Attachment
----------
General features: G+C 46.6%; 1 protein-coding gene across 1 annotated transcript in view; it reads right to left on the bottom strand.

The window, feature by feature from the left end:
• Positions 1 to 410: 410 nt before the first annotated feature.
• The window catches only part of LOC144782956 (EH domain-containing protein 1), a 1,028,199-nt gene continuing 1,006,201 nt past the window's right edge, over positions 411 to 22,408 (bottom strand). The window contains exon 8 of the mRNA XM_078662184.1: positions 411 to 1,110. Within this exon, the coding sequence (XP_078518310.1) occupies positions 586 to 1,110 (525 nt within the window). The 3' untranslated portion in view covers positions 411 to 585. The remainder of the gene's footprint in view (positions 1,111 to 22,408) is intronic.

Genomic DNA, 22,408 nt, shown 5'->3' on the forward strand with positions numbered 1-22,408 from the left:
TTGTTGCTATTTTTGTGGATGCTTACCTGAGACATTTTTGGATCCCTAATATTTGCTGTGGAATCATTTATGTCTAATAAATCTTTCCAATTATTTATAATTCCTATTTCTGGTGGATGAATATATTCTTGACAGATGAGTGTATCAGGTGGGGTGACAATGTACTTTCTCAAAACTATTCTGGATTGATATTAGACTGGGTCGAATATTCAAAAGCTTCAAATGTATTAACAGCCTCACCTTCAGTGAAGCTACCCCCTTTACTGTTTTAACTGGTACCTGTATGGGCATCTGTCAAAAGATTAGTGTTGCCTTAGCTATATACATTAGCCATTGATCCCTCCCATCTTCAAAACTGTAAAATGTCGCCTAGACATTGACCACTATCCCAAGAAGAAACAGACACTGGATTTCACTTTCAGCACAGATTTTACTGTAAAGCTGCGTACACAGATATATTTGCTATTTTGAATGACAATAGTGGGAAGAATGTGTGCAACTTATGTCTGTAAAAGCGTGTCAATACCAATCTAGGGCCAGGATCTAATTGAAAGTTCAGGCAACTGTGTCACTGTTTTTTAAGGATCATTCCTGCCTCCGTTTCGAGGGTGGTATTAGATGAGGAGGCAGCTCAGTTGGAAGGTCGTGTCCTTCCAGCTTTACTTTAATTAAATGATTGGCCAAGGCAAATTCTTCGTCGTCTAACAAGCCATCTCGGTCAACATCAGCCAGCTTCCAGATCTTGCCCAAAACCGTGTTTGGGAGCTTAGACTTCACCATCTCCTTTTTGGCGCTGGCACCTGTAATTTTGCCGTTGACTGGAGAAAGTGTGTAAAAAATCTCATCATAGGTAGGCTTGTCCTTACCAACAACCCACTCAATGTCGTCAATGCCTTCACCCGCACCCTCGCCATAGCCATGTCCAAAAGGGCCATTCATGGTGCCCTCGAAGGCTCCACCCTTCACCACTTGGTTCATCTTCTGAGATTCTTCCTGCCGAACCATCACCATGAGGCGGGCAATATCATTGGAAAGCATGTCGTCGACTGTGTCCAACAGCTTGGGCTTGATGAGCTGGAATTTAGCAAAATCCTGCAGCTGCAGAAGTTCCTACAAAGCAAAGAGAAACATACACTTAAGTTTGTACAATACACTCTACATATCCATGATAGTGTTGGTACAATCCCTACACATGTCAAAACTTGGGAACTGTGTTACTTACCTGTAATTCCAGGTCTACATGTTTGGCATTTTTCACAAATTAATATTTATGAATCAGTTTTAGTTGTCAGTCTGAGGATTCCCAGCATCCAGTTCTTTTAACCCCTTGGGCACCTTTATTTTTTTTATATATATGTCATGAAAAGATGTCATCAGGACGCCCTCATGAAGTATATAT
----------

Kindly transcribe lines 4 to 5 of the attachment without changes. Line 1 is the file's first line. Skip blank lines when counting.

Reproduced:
• The window catches only part of LOC144782956 (EH domain-containing protein 1), a 1,028,199-nt gene continuing 1,006,201 nt past the window's right edge, over positions 411 to 22,408 (bottom strand). The window contains exon 8 of the mRNA XM_078662184.1: positions 411 to 1,110. Within this exon, the coding sequence (XP_078518310.1) occupies positions 586 to 1,110 (525 nt within the window). The 3' untranslated portion in view covers positions 411 to 585. The remainder of the gene's footprint in view (positions 1,111 to 22,408) is intronic.

Genomic DNA, 22,408 nt, shown 5'->3' on the forward strand with positions numbered 1-22,408 from the left: